I think this is a bit of a quirk of mine, I can put myself into any imaginary circumstance or someone I know very well into imaginary circumstances or characters I make up put into those circumstances. But I want the person next to me to be a real person and I want to learn real things from them so I kind of separate the two. I want to see REAL patterns in the people at the restaurants and also in the person swimming next to me. I want their real life circumstances and the information I glean from watching them to serve as real-life inspiration. The more I know about them then the more I could throw THEM (not imaginary them the way I see it) into an imaginary circumstance. I don't think that's a common thought... but I actually DO think real life is stranger than fiction. So bring on the real life situations. People's real lives sometimes absolutely floor me.

And yes! I feel the kindred spiritness! I'm new here so do people "friend" others? Show me the ropes! =)

Taylor
December 23rd, 2020, 07:41 PM
How would you use it as an auditor is my question? lol
But for writing I really find so many uses.

As a writer of fictional characters they can change type like people in real life cannot, but I never like that. I actually think that the plot and the characters and the theme and everything you're trying to accomplish in the book should work together as it would in reality.

As an auditor, you deal with gathering information. Yes you can find it in the numbers, but it takes a long time to pinpoint and analyze errors. It is much more efficient to interview. MBTI is great for interviewing, knowing how to say things to get the most informative answer. Also, depending on the type of audit, there can be a lot of push back, so it is very useful for people management during conflict.

I had not thought of using it for writing in that way, but I see it can be a great guide for character development. Another thing that comes to mind would be to make sure you write your POVs in a number of types, and not just your own type with which you are most comfortable. I am also a big believer in imitating reality in my fiction writing. I base my stories and characters on real events and real people, so it would not be hard in advance to set out the MBTI for each character, and make sure their actions are consistent with their type. Thanks for the tip!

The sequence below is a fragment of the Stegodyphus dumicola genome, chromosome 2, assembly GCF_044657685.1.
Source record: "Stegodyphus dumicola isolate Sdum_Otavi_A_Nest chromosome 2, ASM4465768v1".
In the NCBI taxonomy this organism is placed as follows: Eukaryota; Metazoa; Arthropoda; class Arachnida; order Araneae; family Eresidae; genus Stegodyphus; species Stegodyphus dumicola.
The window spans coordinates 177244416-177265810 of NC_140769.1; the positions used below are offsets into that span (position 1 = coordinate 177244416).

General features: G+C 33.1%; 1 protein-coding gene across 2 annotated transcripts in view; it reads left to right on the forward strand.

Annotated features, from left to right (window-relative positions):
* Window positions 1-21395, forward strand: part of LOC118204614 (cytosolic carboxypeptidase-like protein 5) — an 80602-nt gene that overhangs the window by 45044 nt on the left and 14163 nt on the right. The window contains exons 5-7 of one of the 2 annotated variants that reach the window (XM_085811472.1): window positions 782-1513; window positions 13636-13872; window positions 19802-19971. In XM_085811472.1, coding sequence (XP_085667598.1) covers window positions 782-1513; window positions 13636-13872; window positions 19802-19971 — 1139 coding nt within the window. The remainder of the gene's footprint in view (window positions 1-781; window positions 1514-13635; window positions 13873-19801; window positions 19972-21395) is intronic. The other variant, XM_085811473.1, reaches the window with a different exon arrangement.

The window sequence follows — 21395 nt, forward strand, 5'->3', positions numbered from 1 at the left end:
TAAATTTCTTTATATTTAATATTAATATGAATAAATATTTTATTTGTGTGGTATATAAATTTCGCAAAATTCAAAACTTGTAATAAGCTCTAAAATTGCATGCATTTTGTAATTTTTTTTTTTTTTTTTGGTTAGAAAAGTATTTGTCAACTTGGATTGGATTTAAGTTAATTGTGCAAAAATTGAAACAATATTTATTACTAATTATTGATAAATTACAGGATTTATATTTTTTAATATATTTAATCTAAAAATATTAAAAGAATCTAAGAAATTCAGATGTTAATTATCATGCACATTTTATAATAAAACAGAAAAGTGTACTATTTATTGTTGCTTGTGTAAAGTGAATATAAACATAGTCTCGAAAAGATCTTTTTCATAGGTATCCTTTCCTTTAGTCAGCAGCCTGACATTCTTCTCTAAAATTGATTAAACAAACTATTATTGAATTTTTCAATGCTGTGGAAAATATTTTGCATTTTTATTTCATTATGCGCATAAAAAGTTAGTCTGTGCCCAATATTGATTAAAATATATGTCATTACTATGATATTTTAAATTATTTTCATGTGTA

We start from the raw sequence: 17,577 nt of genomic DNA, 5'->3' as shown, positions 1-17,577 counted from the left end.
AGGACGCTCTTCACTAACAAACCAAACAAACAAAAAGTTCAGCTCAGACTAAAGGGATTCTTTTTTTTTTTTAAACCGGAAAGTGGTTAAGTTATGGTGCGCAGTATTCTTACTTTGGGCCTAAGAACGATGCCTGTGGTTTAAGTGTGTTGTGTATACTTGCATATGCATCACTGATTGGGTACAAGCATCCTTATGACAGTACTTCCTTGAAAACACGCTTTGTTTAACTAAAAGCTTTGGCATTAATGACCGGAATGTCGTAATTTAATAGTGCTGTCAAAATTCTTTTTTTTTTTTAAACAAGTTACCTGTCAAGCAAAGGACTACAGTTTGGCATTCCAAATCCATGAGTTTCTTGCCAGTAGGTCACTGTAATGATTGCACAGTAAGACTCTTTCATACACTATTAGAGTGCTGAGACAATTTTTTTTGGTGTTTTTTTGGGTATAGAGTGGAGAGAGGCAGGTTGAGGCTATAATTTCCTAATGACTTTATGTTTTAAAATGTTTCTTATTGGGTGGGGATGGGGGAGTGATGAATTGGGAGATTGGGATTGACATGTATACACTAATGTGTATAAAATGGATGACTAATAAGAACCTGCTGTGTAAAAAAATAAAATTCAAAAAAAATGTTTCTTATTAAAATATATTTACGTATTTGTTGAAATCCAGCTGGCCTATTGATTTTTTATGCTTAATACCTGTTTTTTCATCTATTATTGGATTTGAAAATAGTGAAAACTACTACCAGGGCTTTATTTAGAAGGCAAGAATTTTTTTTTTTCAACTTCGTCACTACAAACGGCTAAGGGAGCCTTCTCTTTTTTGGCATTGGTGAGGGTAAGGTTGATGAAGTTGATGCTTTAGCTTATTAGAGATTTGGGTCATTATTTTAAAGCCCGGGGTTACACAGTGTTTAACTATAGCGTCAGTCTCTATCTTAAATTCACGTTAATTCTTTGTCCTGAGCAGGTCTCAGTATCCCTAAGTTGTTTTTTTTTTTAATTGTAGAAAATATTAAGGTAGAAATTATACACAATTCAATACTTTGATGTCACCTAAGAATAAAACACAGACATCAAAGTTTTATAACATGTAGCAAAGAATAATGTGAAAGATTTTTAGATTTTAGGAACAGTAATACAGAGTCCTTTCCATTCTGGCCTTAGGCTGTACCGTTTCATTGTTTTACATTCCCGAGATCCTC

Greta Gerwig is an example of my type who has written really poignantly about the tension between our top function and what is learned moving towards the last function.

Not sure I follow, can you explain?


One of the tensions in my own type is the need to constantly explore new aspects of life and accomplish ideals and aspirations (like writing or opening a school for the underprivileged) while also feeling torn with a longing for home and love.

Ah yes the perfect Idealist Champion!


3. I use it to hopefully test some of my blind spots in my writing. Like can I zero in on a plot and make sure to focus my writing for others to follow? Can I unify my themes more? (These 2 things, btw, plot and unified theme, would likely be your strengths in writing as an INTJ). Self-growth and self-awareness would also hopefully help me with finishing things rather than always starting new ones (another huge growth curves for ENFPs.)

It's funny you would mention that because, I have a fellow author (ISFJ) who I meet with regularly for support. Once before starting to write a novel, I showed her my binder that I keep with copious notes on plotlines, timelines, character motivation, etc. and my various methodologies to make sure everything ties together at the end and supports the theme. She just looked at me and said, "write chapter one!". It's also the thing that inhibits me, because I am fearful to write something incoherent. So, I guess my growth curve as a writer would be to let it flow, and not worry about it so much.


... but I actually DO think real life is stranger than fiction. So bring on the real life situations. People's real lives sometimes absolutely floor me.

Totally agree! Hense my fascination with people. I'm really bad about reading those magazines, that follow famous people...lol!


And yes! I feel the kindred spiritness! I'm new here so do people "friend" others? Show me the ropes! =)

Yes, they do. You invite people from your profile, I'll send you one!

BrandonTheWriter
January 4th, 2021, 07:51 PM
I'm not sure this post is in the right thread but I believe it has to do with character development.